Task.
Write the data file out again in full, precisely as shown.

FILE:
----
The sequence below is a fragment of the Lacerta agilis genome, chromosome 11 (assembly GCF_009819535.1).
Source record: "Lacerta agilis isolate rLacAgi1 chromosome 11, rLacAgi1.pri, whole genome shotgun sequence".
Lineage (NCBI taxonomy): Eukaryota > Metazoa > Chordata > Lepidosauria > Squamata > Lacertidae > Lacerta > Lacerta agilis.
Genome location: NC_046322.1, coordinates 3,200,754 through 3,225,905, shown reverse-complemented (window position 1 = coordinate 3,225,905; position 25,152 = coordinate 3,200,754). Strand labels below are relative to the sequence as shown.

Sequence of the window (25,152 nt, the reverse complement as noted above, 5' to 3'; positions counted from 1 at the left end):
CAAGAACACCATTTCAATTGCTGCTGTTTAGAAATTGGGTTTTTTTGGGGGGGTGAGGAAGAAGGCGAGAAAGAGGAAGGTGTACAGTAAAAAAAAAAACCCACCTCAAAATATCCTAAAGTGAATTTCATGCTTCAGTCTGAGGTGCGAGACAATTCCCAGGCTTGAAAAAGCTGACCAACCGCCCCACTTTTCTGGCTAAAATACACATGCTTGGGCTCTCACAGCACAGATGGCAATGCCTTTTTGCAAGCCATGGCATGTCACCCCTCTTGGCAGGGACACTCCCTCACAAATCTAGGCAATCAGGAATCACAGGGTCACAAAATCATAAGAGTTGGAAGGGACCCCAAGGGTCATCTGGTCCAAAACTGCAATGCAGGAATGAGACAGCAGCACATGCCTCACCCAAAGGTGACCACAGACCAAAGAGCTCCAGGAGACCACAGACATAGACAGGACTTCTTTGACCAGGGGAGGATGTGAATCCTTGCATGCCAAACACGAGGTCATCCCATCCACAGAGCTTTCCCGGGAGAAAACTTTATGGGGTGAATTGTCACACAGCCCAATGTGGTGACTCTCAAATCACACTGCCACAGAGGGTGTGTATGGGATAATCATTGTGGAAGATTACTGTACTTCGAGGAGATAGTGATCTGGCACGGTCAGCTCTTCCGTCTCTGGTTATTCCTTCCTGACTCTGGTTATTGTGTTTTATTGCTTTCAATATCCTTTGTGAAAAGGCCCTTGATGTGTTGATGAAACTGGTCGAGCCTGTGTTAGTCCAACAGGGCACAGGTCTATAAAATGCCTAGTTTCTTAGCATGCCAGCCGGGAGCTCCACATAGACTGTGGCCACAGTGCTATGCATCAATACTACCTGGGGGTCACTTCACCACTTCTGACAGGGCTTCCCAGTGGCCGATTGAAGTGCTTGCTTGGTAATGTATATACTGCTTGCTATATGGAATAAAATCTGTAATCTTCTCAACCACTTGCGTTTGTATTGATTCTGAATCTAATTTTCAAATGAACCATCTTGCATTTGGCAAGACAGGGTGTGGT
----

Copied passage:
The sequence below is a fragment of the Lacerta agilis genome, chromosome 11 (assembly GCF_009819535.1).
Source record: "Lacerta agilis isolate rLacAgi1 chromosome 11, rLacAgi1.pri, whole genome shotgun sequence".
Lineage (NCBI taxonomy): Eukaryota > Metazoa > Chordata > Lepidosauria > Squamata > Lacertidae > Lacerta > Lacerta agilis.
Genome location: NC_046322.1, coordinates 3,200,754 through 3,225,905, shown reverse-complemented (window position 1 = coordinate 3,225,905; position 25,152 = coordinate 3,200,754). Strand labels below are relative to the sequence as shown.

Sequence of the window (25,152 nt, the reverse complement as noted above, 5' to 3'; positions counted from 1 at the left end):
CAAGAACACCATTTCAATTGCTGCTGTTTAGAAATTGGGTTTTTTTGGGGGGGTGAGGAAGAAGGCGAGAAAGAGGAAGGTGTACAGTAAAAAAAAAAACCCACCTCAAAATATCCTAAAGTGAATTTCATGCTTCAGTCTGAGGTGCGAGACAATTCCCAGGCTTGAAAAAGCTGACCAACCGCCCCACTTTTCTGGCTAAAATACACATGCTTGGGCTCTCACAGCACAGATGGCAATGCCTTTTTGCAAGCCATGGCATGTCACCCCTCTTGGCAGGGACACTCCCTCACAAATCTAGGCAATCAGGAATCACAGGGTCACAAAATCATAAGAGTTGGAAGGGACCCCAAGGGTCATCTGGTCCAAAACTGCAATGCAGGAATGAGACAGCAGCACATGCCTCACCCAAAGGTGACCACAGACCAAAGAGCTCCAGGAGACCACAGACATAGACAGGACTTCTTTGACCAGGGGAGGATGTGAATCCTTGCATGCCAAACACGAGGTCATCCCATCCACAGAGCTTTCCCGGGAGAAAACTTTATGGGGTGAATTGTCACACAGCCCAATGTGGTGACTCTCAAATCACACTGCCACAGAGGGTGTGTATGGGATAATCATTGTGGAAGATTACTGTACTTCGAGGAGATAGTGATCTGGCACGGTCAGCTCTTCCGTCTCTGGTTATTCCTTCCTGACTCTGGTTATTGTGTTTTATTGCTTTCAATATCCTTTGTGAAAAGGCCCTTGATGTGTTGATGAAACTGGTCGAGCCTGTGTTAGTCCAACAGGGCACAGGTCTATAAAATGCCTAGTTTCTTAGCATGCCAGCCGGGAGCTCCACATAGACTGTGGCCACAGTGCTATGCATCAATACTACCTGGGGGTCACTTCACCACTTCTGACAGGGCTTCCCAGTGGCCGATTGAAGTGCTTGCTTGGTAATGTATATACTGCTTGCTATATGGAATAAAATCTGTAATCTTCTCAACCACTTGCGTTTGTATTGATTCTGAATCTAATTTTCAAATGAACCATCTTGCATTTGGCAAGACAGGGTGTGGT